With the backing of Blackstone’s credit division (which committed $1 billion) and New York-based BlackRock, the world’s biggest asset manager, Amaya bought PokerStars and its sister company, Full Tilt Poker, in a $4.9 billion cash deal in August of 2014. The deal would not have been possible without Blackstone’s credit division, known on Wall Street as GSO. Amaya was a small company. In fact, when Baazov first delivered to the Scheinbergs a $3 billion commitment letter on Blackstone’s letterhead, the Scheinbergs found it necessary to verify with Blackstone that the letter was authentic. “It was like them telling me, ‘Not to say that you guys forged it, but we got to talk to them directly,’ ”. The deal was also reliant on Baazov getting banks like Deutsche Bank and Barclays to lend against online gambling assets, the first such big loan ever.
The Amaya deal for PokerStars shocked the online gambling industry. One of the biggest impacts was felt by Bwin.Party, which traditionally ran PokerStars’ biggest competitor and saw its stock plunge in the aftermath of the announcement of the deal. The stock fell so sharply in the summer of 2014 that at one point Ader considered trying to find a way for his financial firm to purchase the whole company itself while moving the board to expand its search for the right buyer. “I didn’t like how the process was being handled, I had to push 888 (Holdings) which was a perfect strategic buyer, to get invited,” says Ader.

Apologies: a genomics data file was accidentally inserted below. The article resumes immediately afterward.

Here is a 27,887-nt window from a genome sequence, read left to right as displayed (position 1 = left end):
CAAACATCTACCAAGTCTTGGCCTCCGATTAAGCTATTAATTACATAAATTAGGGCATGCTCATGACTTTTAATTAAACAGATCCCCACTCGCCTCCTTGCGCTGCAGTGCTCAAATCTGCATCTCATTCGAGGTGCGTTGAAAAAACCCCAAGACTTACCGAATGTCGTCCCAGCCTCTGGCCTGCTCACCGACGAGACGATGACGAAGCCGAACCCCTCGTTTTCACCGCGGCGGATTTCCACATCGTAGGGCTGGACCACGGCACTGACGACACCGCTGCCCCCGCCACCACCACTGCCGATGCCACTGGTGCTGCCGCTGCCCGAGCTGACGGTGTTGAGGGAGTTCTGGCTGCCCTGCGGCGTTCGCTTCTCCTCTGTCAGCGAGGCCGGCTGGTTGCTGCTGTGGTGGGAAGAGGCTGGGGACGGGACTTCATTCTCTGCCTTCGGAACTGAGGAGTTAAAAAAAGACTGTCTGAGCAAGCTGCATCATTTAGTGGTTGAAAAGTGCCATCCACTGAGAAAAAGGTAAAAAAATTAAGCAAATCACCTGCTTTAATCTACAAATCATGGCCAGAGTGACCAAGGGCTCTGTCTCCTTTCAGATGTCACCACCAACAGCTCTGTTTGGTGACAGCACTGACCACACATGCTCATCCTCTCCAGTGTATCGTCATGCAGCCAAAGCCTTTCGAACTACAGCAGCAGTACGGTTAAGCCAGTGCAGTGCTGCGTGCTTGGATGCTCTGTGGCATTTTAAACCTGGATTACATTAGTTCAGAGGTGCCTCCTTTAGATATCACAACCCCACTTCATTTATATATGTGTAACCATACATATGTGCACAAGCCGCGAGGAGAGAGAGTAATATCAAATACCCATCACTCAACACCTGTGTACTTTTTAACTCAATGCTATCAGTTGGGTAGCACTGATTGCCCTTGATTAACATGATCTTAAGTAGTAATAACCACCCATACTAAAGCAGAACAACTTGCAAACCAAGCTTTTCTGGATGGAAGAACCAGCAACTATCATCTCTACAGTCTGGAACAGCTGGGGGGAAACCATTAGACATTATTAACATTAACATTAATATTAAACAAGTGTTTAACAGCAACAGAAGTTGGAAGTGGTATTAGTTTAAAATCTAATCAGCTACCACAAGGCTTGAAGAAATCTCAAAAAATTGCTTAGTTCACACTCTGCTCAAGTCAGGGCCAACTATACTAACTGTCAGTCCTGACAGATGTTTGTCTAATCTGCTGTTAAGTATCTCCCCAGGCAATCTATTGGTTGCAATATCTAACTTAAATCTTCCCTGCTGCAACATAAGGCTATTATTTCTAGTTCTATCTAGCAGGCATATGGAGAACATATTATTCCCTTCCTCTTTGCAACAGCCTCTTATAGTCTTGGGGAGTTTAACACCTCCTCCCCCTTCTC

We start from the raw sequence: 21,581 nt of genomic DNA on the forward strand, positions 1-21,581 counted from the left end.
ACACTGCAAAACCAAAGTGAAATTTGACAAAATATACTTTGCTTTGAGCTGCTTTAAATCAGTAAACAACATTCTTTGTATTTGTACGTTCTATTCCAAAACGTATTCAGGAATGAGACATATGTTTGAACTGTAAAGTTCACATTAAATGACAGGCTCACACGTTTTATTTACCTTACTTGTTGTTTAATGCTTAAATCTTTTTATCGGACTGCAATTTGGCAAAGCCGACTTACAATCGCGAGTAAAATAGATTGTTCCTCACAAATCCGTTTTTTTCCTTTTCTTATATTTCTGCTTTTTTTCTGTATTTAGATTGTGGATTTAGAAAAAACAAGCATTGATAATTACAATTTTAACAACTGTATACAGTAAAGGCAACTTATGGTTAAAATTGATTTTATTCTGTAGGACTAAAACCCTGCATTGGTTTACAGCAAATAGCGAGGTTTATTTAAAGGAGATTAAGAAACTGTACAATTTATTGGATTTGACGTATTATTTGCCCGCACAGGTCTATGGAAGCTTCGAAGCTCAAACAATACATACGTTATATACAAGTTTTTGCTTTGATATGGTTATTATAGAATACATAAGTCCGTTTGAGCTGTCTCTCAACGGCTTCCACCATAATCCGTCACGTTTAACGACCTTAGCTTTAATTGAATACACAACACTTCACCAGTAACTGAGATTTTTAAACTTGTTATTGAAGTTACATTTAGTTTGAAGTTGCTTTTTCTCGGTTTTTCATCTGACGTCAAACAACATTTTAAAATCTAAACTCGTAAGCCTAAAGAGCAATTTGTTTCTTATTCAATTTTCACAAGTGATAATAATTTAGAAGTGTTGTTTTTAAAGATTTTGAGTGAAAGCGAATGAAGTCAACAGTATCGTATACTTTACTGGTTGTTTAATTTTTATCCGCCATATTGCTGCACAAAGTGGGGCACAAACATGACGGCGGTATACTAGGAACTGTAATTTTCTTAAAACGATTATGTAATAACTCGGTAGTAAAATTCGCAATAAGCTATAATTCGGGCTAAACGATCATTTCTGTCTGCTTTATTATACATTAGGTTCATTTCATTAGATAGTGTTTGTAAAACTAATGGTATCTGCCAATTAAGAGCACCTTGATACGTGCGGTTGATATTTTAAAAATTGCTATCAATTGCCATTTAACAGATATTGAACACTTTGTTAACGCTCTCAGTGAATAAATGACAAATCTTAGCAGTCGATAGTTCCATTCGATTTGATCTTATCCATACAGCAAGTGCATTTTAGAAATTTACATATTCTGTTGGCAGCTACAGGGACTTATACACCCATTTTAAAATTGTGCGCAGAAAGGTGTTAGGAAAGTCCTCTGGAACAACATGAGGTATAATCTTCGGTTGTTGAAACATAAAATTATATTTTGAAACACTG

GVC Holdings, a small and publicly-traded online gambling company that focuses on so-called gray markets where laws are unclear, made a bid in May that was at one point backed by Amaya to buy Bwin.Party. Not long after GVC jumped into the ring, 888 Holdings, a publicly-traded Gibraltar company focused on online poker and casino games and founded by two sets of Israeli brothers, launched its own bid backed by JPMorgan Chase and Barclays, as two big banks once again committed to loan money against online gambling assets.
In July, 888 struck a deal to buy Bwin.Party for about $1.4 billion. The deal would create a serious rival for Amaya and Pokerstars, which currently dominate online poker outside of the U.S. But it’s not a done deal yet. GVC Holdings lost Amaya’s backing but gained new financial commitments from Cerberus Capital Management, billionaire Stephen Feinberg’s New York financial firm. As a result, GVC moved in August and submitted a slightly richer bid for Bwin.Party than the 888 deal, but GVC’s offer is largely a stock deal that would leave Bwin.Party shareholders holding stock in the riskier combined entity. For now, shares of Bwin.Party are up 40% in the last year. On the surface, it seems 888 is more likely to win out.
Wall Street money has not solved all of the online gambling industry’s problems. In the U.S., for example, still only three states—New Jersey, Nevada and Delaware— have regulatory regimes for online gambling and hopes that important states like California might usher in a new golden age of online gambling have so been disappointed. Even Amaya’s PokerStars has been yet unable to get back into New Jersey after just about one year of trying. There had been assumptions that such a reentry would be swift under a new Wall Street-backed ownership structure. Still, with big financial firm backing, the online gambling business looks a lot different today than it did just over a year ago.